Punitive retrieval


By Shahnawaz Khan

Do the rule makers know that someone can lose a document, like a degree certificate or a passport, in an accident or a disaster? Does the government know it? Do the University of Kashmir and the State Board of School Education know it? Does the Jammu and Kashmir Bank know it? Do these organisations have a provision for such people who have lost important documents in an accident? Sound silly questions, but I have learned answers the hard way. That is a plain NO. Now the question how much do they charge for a duplicate.

If someone loses a degree certificate from the University of Kashmir in a fire he has to pay Rs 2500 in place of the normal fee of Rs 100. At the state board of school education it is around Rs 1000. For a lost passport you have to pay Rs 2500 in place of the normal fee of Rs 1000. For a burnt chequebook you can be charged Rs 500 at the Jammu and Kashmir Bank.
And obviously there are a lot of other charges that go into the retrieval of these documents like paying for newspapers ads, affidavits, bribes and so on. Sounds hypothetical, but I am only talking of the charges that I and my sister paid for after losing all these documents in a fire at our house two years back. Obviously we didn’t just lose our documents, we had lost our house, and most of our belongings too.

At a time when I was homeless, penniless, and jobless (the fire had destroyed my computer and most of professional equipments leaving me virtually jobless), wearing clothes gifted by my friends, I was paying through nose for silly documents just because everyone around insisted we should process our documents on priority.  I often wondered if we were doing the right thing, exhausting whatever little we were left with, at a time when each penny meant the most to us in life, for the documents that meant perhaps nothing then.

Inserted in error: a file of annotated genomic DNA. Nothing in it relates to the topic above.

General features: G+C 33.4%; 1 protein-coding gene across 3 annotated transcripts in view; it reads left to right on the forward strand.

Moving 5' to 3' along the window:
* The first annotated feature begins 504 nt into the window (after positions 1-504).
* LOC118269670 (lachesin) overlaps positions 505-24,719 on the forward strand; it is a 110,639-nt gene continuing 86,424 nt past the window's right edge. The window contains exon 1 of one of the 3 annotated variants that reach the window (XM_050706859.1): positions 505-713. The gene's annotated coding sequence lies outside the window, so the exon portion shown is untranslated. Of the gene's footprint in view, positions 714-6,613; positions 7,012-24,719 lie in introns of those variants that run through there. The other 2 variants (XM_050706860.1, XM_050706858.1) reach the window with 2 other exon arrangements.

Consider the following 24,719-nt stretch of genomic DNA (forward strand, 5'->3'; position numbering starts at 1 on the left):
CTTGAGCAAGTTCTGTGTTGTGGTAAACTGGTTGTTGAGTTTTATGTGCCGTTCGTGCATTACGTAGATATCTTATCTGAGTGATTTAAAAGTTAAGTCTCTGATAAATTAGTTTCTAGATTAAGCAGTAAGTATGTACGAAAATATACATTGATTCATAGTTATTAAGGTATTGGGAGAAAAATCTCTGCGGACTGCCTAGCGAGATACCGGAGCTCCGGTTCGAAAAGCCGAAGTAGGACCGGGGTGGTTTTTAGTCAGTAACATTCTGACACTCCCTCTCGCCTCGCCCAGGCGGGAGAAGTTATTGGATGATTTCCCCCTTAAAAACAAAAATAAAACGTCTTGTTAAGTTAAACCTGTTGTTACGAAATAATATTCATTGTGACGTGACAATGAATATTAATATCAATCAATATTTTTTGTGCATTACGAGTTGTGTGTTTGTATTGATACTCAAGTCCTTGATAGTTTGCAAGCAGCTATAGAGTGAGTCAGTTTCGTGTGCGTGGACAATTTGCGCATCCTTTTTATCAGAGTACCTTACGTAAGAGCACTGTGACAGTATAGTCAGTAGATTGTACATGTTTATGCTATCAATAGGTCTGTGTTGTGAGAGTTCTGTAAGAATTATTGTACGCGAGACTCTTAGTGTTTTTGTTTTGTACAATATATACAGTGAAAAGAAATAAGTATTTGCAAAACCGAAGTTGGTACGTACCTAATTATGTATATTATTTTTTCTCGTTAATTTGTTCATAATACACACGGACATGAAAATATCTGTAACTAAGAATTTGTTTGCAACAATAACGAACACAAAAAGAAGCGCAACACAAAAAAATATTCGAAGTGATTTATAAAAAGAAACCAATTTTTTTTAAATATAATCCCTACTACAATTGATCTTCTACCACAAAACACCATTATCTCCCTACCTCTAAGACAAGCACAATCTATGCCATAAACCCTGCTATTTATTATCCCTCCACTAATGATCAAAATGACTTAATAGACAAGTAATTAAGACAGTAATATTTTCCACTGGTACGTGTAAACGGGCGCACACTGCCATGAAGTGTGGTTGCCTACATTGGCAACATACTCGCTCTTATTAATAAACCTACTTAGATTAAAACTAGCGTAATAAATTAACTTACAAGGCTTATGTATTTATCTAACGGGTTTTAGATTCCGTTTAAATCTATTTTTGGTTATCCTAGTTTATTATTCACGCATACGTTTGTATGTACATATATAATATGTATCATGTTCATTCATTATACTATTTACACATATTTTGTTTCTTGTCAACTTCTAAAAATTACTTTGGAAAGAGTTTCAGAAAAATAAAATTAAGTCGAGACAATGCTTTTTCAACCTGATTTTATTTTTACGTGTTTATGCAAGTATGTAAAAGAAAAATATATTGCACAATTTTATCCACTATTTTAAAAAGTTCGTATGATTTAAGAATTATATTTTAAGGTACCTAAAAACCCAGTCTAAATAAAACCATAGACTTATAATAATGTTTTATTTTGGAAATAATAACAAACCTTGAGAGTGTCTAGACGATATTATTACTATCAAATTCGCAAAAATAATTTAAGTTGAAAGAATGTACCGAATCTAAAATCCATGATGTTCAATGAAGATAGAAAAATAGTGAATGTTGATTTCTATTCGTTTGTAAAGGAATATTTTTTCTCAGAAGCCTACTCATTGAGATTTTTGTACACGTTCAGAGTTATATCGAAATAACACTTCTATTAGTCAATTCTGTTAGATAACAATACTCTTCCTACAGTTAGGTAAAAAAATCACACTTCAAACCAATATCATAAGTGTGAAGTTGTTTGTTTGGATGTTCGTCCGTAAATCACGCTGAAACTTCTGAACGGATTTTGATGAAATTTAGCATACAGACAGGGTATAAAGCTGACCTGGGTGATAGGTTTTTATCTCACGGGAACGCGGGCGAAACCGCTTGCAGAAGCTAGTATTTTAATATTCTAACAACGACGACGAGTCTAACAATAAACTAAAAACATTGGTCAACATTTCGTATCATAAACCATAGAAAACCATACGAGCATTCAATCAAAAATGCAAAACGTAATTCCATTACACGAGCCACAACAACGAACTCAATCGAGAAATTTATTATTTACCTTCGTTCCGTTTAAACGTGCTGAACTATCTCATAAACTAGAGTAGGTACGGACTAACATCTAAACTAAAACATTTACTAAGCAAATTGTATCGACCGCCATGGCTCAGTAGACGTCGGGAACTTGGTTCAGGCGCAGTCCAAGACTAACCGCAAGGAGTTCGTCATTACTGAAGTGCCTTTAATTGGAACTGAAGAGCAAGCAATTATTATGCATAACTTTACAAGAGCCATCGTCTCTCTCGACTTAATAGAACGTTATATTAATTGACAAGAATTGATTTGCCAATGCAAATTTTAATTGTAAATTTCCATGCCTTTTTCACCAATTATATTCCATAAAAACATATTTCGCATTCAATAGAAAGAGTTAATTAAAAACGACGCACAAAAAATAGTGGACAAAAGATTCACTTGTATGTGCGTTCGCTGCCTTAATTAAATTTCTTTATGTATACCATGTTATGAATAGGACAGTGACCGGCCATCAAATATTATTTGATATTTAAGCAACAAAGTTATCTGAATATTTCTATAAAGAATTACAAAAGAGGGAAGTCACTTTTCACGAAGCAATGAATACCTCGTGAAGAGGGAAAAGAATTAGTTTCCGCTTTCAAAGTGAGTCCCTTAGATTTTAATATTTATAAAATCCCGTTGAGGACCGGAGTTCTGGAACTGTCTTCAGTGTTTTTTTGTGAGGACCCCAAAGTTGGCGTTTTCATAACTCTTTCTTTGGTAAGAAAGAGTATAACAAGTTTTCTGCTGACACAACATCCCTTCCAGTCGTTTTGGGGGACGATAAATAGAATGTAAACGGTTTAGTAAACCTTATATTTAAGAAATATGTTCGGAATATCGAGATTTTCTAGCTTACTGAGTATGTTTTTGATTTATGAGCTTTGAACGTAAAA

I often wondered why there wasn’t any provision for disaster struck people like me. I couldn’t have been the first to lose my documents in an accident. How many homes did the earthquake destroy? How many fire incidents take place every week?  How may people lose documents like me? Yet everyone seemed indifferent, from passport office to the university to the bank. For the passport I also had to get an affidavit with a clause that I would not repeat the mistake of being “irresponsible” with my passport in future.  That was the rule, I couldn’t have argued and I was in no mood.

At the Jammu and Kashmir Bank I wrote an application that I have lost my cheque book in a fire at my house. I was charged only Rs 500. That was my official cheque book. For my personal savings chequebook I was asked to pay Rs 400 for 20 leaves.

I did not, and preferred to use ATM to this day. Two years after the tragedy when we have gathered our lives to a great extent, Rs 400 for a 20 leaf chequebook still seems exorbitant to me. So do the fee for most of these documents. I often wondered why our system is so indifferent, or say blind. But then what should I expect in a place where I had to use influence to avoid paying a bribe for the basic documental proof of my tragedy – an FIR stating that fire destroyed our house on December 10, 2006.


About Author

A journalist with seven years of working experience in Kashmir.

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